November 19, 2014
  • A Hard Pill to Swallow? How to Make It a Little
    Easier to Take 

    Some new research could help patients make hard-to-swallow pills go down a bit more easily. A German study found two techniques improved medication swallowing, a problem that plagues half of patients who take tablets or capsules. What are the techniques and how well do they work?

  • Allergic to Allergy Medications: When the Cure Causes
    a Flare Up

    Some topical products used to help relieve allergic reactions actually can cause different reactions that might be more severe. That’s according to a presentation at the recent American College of Allergy, Asthma and Immunology Scientific Meeting. Find out which medications are most likely to cause allergic reactions and how to spot them.

  • State Laws Require Translation of Drug Labels for Non-English Speakers

    With New York already having similar laws in place, the California Board of Pharmacy is considering strengthening requirements for translation of drug labels. A proposal calls for pharmacies to provide drug labels in five different languages other than English. Pharmacists, however, have expressed concern about their ability to assure the quality of labels they can’t read and understand. Here are the details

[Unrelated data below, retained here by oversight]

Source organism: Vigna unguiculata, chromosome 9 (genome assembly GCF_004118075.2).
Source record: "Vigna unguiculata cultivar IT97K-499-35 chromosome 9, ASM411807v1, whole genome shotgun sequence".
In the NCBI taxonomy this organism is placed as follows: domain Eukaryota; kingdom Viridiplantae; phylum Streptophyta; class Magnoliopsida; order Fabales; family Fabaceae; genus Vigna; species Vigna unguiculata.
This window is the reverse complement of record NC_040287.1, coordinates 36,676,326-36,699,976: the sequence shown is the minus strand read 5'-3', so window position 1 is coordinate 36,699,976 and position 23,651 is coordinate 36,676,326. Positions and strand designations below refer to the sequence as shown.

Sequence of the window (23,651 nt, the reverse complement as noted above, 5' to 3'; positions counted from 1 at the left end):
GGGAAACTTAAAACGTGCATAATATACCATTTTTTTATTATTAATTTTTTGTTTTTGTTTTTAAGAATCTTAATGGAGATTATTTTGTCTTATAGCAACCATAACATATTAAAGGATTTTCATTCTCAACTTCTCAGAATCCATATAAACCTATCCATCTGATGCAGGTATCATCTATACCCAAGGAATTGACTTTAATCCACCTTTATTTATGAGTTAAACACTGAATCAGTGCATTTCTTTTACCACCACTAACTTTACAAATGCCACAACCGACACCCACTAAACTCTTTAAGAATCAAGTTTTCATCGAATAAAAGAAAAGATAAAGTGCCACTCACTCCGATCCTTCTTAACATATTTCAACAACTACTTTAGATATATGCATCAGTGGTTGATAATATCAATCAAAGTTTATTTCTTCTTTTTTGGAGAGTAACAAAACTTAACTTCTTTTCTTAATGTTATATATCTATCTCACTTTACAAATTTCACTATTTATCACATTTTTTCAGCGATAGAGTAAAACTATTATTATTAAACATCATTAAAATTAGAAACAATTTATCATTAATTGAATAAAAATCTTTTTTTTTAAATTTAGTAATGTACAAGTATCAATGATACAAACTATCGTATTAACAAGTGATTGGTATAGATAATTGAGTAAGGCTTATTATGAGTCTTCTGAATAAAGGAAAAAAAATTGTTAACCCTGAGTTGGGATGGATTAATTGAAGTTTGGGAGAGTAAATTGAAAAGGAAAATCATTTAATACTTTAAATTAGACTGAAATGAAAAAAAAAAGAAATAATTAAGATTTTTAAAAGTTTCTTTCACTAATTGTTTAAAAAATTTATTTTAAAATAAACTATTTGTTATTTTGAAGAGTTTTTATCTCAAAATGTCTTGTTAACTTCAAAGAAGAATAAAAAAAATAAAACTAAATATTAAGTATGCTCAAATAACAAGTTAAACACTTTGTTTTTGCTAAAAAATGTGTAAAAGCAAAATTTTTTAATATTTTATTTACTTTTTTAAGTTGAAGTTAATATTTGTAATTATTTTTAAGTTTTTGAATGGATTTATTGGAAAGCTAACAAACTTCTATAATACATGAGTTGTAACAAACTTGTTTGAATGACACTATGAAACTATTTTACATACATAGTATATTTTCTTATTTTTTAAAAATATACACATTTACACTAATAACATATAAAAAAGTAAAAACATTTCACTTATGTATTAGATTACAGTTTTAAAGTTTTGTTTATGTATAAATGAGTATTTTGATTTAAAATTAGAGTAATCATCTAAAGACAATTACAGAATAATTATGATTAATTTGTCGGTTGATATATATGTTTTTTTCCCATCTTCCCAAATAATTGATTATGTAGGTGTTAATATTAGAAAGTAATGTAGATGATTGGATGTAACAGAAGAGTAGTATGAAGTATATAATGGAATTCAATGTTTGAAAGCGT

• New IBS Guidelines Offer Some Advice, Few
    Strong Recommendations 

    New guidelines provide some advice on what drugs can be used to treat irritable bowel syndrome, which affects up to 15% of American adults. The authors note, however, that a lack of evidence-based studies, comparison between therapies, and consistency in how the condition presents makes it difficult to provide many strong recommendations. Here is more information.

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